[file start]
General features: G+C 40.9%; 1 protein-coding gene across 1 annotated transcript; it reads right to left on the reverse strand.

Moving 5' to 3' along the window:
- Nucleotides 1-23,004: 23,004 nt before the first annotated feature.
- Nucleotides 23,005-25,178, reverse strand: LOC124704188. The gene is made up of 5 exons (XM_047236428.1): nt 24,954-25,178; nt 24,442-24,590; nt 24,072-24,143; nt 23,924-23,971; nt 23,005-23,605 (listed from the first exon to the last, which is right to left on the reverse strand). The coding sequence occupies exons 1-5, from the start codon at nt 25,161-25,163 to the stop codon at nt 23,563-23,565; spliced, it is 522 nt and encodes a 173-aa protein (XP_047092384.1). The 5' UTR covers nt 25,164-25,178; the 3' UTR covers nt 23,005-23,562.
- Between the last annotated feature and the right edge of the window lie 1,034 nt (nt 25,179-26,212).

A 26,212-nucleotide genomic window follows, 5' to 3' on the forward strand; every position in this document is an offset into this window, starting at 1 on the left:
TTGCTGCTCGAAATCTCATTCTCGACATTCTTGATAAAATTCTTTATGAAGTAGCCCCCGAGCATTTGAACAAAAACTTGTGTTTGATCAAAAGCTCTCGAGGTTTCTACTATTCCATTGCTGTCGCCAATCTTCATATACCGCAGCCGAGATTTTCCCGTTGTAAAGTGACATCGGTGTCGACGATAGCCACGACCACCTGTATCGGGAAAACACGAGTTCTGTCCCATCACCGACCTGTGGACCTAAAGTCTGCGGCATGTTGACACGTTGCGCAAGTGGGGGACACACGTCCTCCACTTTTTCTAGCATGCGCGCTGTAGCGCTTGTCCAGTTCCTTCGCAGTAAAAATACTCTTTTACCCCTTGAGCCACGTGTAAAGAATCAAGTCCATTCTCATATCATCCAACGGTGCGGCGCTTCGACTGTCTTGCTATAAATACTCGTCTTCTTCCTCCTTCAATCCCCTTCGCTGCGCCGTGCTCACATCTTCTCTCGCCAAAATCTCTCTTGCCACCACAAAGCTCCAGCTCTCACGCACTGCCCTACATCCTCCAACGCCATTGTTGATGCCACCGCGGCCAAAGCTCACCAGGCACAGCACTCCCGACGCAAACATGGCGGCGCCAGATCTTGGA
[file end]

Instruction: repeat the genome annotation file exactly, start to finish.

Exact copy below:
General features: G+C 40.9%; 1 protein-coding gene across 1 annotated transcript; it reads right to left on the reverse strand.

Moving 5' to 3' along the window:
- Nucleotides 1-23,004: 23,004 nt before the first annotated feature.
- Nucleotides 23,005-25,178, reverse strand: LOC124704188. The gene is made up of 5 exons (XM_047236428.1): nt 24,954-25,178; nt 24,442-24,590; nt 24,072-24,143; nt 23,924-23,971; nt 23,005-23,605 (listed from the first exon to the last, which is right to left on the reverse strand). The coding sequence occupies exons 1-5, from the start codon at nt 25,161-25,163 to the stop codon at nt 23,563-23,565; spliced, it is 522 nt and encodes a 173-aa protein (XP_047092384.1). The 5' UTR covers nt 25,164-25,178; the 3' UTR covers nt 23,005-23,562.
- Between the last annotated feature and the right edge of the window lie 1,034 nt (nt 25,179-26,212).

A 26,212-nucleotide genomic window follows, 5' to 3' on the forward strand; every position in this document is an offset into this window, starting at 1 on the left:
TTGCTGCTCGAAATCTCATTCTCGACATTCTTGATAAAATTCTTTATGAAGTAGCCCCCGAGCATTTGAACAAAAACTTGTGTTTGATCAAAAGCTCTCGAGGTTTCTACTATTCCATTGCTGTCGCCAATCTTCATATACCGCAGCCGAGATTTTCCCGTTGTAAAGTGACATCGGTGTCGACGATAGCCACGACCACCTGTATCGGGAAAACACGAGTTCTGTCCCATCACCGACCTGTGGACCTAAAGTCTGCGGCATGTTGACACGTTGCGCAAGTGGGGGACACACGTCCTCCACTTTTTCTAGCATGCGCGCTGTAGCGCTTGTCCAGTTCCTTCGCAGTAAAAATACTCTTTTACCCCTTGAGCCACGTGTAAAGAATCAAGTCCATTCTCATATCATCCAACGGTGCGGCGCTTCGACTGTCTTGCTATAAATACTCGTCTTCTTCCTCCTTCAATCCCCTTCGCTGCGCCGTGCTCACATCTTCTCTCGCCAAAATCTCTCTTGCCACCACAAAGCTCCAGCTCTCACGCACTGCCCTACATCCTCCAACGCCATTGTTGATGCCACCGCGGCCAAAGCTCACCAGGCACAGCACTCCCGACGCAAACATGGCGGCGCCAGATCTTGGA